Betrayal and lies
It takes a lot to become a close friend. Think about it. You sacrifice a little of your values, your ideals and principles to uphold true friendship, writes Arif Zakaria.india Updated: Apr 06, 2009 20:59 IST
Hannah Montana sings, “You’re a true friend, you’re here till the end.” How do you respond to a ‘turncoat’ friend? How do you react when a friend suddenly develops a conscience?
If a close friend who diligently kept all your secrets, kept an account of all your wrongdoings and all acts of indiscretion, suddenly decides to blow the whistle, will that friend be a traitor or will you hoist him or her on a pedestal for speaking the truth, however bitter?
It takes a lot to become a close friend. Think about it. You sacrifice a little of your values, your ideals and principles to uphold true friendship.
Your friend and you could be poles apart in beliefs and habits, but once you tie the ‘best friend’ knot, you set aside these disparities. You don’t hold mirrors to each other, as you try to fit into each other’s skin.
One of my neighbours had to confront this reality last week. She had invested all her life’s savings in her best friend — offloaded secrets, shared hidden desires, admitted irrationalities and even confessed to an affair, all for safekeeping.
But overnight, this friend activated a dormant conscience and blurted out the truth to my neighbour’s husband, causing a deep dent in their marriage. And it seems irreparable now.
So my thought for this Sunday — Is true friendship a burden and a strain on our value system as lies, cover-ups and a stoic silence to their misdeeds becomes a part of the territory?
Laws of friendship
Who is to blame here? The friend who betrayed my neighbour, or my neighbour who indulged in wrong acts that demanded an expose? Their relationship has soured to such an extent that both refuse to acknowledge each other in public and spew venom on each other in private.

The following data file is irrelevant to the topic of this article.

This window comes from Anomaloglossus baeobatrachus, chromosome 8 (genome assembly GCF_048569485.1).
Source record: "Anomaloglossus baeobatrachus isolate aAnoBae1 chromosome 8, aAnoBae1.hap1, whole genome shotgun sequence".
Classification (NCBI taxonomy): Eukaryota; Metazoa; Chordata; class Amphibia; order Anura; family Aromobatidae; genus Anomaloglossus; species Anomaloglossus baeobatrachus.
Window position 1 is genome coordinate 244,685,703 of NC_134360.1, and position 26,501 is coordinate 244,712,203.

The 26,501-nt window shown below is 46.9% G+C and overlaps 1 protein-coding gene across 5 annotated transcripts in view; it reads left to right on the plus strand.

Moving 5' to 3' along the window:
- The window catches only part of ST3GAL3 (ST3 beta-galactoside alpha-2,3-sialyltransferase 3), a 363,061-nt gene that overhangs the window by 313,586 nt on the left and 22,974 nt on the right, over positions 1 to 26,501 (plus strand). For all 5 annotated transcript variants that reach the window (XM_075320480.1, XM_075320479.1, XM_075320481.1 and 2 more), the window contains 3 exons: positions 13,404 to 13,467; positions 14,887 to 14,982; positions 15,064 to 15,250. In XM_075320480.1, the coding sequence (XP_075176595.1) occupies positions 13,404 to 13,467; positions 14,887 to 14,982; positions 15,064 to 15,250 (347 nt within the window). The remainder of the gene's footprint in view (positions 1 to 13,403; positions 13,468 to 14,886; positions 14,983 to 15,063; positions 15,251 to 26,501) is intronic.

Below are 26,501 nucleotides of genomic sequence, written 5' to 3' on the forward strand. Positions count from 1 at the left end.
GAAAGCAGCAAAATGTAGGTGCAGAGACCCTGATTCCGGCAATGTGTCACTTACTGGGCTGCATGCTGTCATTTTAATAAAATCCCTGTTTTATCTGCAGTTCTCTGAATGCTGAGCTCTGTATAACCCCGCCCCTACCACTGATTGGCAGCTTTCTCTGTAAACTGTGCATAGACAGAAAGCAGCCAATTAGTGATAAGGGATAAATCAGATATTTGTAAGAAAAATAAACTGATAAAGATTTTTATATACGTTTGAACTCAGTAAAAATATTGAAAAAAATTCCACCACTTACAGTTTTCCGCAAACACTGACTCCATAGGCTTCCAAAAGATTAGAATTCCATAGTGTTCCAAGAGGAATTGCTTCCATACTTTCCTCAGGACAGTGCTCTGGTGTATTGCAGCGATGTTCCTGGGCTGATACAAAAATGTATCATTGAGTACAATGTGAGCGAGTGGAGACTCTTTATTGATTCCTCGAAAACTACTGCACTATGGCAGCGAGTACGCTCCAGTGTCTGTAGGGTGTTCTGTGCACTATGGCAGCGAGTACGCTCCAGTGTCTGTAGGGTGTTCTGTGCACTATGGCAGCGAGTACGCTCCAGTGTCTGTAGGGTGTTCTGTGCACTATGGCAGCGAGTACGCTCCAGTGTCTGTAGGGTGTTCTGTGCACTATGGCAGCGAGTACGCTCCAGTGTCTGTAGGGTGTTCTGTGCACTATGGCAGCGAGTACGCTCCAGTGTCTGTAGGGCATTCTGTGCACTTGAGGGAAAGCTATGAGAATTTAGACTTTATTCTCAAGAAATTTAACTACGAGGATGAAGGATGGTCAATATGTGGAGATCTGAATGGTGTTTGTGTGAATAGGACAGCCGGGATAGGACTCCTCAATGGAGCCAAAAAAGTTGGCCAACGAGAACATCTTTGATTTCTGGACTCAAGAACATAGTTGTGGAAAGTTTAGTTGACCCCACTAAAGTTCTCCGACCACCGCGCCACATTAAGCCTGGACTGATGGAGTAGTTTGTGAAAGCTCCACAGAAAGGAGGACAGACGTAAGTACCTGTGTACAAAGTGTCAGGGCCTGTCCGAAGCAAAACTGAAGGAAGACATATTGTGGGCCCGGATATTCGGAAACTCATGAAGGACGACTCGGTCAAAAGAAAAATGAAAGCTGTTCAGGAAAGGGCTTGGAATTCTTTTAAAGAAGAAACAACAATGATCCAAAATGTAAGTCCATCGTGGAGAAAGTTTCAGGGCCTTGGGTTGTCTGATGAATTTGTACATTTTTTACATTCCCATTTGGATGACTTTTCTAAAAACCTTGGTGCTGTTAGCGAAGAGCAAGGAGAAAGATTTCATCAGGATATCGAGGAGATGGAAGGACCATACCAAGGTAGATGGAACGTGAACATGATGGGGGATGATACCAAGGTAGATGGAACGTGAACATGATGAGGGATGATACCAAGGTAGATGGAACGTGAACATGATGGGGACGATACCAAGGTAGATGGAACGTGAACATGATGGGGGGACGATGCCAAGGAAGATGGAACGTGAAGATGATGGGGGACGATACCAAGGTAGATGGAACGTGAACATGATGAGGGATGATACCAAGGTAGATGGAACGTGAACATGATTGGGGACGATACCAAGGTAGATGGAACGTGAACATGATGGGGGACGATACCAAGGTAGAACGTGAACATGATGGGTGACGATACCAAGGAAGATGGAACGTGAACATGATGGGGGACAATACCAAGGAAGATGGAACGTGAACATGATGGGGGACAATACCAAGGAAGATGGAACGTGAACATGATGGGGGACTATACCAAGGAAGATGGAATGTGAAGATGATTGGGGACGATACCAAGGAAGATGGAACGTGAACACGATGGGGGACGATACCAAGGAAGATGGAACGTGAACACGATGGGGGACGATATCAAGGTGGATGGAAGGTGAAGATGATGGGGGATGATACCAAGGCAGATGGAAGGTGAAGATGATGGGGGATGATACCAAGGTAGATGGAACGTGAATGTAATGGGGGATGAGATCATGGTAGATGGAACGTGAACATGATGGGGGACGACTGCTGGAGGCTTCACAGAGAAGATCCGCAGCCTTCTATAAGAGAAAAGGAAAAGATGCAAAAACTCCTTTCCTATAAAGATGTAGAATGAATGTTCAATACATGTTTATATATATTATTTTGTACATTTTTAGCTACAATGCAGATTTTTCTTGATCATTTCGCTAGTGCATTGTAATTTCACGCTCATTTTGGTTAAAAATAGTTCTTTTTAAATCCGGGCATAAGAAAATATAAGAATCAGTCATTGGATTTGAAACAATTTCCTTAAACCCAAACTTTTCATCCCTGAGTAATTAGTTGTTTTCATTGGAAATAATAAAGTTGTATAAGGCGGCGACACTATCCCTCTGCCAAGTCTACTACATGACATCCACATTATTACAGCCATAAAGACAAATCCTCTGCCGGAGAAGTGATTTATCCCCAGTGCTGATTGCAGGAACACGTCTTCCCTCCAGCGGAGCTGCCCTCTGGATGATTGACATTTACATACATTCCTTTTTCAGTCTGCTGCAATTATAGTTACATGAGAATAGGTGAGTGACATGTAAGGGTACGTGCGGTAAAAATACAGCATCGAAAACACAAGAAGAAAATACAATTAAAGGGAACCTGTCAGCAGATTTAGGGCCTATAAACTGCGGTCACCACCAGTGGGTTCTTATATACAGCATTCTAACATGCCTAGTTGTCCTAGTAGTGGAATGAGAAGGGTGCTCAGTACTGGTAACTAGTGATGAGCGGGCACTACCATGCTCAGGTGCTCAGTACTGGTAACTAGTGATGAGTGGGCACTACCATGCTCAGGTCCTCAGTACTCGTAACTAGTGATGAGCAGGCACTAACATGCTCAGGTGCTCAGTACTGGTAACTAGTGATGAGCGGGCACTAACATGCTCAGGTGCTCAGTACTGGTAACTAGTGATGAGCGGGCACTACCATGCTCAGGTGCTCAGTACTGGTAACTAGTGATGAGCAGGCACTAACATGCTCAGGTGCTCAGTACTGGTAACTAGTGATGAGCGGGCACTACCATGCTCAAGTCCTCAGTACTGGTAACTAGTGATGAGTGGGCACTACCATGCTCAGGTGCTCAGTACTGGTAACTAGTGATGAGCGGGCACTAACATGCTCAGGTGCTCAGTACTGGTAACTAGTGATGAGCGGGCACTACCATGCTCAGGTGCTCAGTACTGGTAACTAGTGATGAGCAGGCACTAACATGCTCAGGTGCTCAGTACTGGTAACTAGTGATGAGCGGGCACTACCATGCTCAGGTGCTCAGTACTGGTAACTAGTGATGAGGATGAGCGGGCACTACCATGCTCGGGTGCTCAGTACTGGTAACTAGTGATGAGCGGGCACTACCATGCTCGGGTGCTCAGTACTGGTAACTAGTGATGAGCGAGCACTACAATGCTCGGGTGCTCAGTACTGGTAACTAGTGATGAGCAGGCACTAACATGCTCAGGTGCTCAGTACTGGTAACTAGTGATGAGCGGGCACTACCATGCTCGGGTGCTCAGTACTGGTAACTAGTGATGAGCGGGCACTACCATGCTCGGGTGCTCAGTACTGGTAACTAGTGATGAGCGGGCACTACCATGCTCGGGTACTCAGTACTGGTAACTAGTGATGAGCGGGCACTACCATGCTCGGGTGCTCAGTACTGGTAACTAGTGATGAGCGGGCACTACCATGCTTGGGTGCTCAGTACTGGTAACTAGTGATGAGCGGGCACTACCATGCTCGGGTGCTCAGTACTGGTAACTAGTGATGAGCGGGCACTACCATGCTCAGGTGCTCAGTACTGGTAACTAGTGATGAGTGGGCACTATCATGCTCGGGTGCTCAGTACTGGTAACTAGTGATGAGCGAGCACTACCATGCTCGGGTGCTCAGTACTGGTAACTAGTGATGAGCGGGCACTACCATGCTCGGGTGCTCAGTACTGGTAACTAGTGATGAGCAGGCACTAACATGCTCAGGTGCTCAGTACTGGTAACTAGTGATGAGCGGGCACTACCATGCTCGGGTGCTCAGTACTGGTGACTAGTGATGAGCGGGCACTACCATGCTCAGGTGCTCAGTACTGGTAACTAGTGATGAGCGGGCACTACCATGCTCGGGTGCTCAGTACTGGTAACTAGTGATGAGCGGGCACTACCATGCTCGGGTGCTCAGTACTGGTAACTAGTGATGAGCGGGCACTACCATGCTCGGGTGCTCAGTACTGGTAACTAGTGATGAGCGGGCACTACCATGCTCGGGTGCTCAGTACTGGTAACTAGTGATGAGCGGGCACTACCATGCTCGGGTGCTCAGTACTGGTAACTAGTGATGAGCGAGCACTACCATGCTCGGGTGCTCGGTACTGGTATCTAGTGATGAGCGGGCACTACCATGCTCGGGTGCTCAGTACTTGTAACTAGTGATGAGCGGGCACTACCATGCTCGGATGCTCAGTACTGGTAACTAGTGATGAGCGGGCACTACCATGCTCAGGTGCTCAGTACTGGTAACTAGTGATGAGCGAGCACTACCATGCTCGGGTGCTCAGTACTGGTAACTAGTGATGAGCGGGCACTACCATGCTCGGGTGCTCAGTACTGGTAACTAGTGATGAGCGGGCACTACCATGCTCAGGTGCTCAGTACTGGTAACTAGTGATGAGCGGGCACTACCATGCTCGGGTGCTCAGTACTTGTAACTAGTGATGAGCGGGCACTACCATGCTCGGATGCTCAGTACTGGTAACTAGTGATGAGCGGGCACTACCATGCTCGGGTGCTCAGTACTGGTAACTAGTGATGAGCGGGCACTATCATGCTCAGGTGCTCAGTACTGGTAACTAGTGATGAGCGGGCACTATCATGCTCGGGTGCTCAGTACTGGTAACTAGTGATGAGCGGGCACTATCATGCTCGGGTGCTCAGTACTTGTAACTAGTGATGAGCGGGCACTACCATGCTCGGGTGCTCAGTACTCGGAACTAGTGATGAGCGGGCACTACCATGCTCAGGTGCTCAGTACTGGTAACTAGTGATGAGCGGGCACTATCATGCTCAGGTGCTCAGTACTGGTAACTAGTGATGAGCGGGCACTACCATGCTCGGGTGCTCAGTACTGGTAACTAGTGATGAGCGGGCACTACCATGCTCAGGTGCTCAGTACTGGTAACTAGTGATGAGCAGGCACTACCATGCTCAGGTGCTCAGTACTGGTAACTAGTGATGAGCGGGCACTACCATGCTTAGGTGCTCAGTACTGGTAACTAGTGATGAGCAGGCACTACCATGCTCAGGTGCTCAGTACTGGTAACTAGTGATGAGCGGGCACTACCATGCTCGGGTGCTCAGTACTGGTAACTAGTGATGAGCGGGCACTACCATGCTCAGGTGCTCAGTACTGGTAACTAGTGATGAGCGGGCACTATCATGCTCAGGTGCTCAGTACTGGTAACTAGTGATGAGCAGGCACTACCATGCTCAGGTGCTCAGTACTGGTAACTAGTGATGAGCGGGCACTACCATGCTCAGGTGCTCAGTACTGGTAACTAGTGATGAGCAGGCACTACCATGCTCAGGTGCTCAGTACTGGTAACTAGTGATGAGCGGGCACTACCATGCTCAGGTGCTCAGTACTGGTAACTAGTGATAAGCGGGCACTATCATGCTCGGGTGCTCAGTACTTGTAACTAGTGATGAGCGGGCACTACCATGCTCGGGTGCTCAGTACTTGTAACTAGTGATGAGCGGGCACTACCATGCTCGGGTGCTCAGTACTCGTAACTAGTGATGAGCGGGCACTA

My neighbour cries betrayal, while her friend screams that the volume of lies in their friendship cauldron was so heavy that her value system burst. I’m at a loss to assess this situation because in a strange way, I feel both are at fault.
If we put our lives in peril by trusting someone else with sensitive information, then that person had better shut up or walk away. You may choose to discontinue friendship with someone but you cannot violate the cardinal unspoken and unwritten tenet of true friendship called ‘trust’.
Likewise, every one of us has some core values. No one is a saint but we uphold in our own clumsy way, fragments of truth and nurture a half-baked conscience. This makes us who we are and different from all the other living beings on earth.
Is the truth important then? Or is it important to just shut up and keep your best friend happy? Either hold on to your values or hold on to your best friend! All our friendships ultimately oscillate between these two maxims.
As I write this, my neighbour’s divorce seems inevitable. I’m worried about the fact that the course of her life will alter dramatically in the next few months.
But once the dust settles, the wounds start healing and a new life soothes all, I hope my neighbour and her friend, become one again. For in the long run, truth does have the paradoxical power to hurt and heal.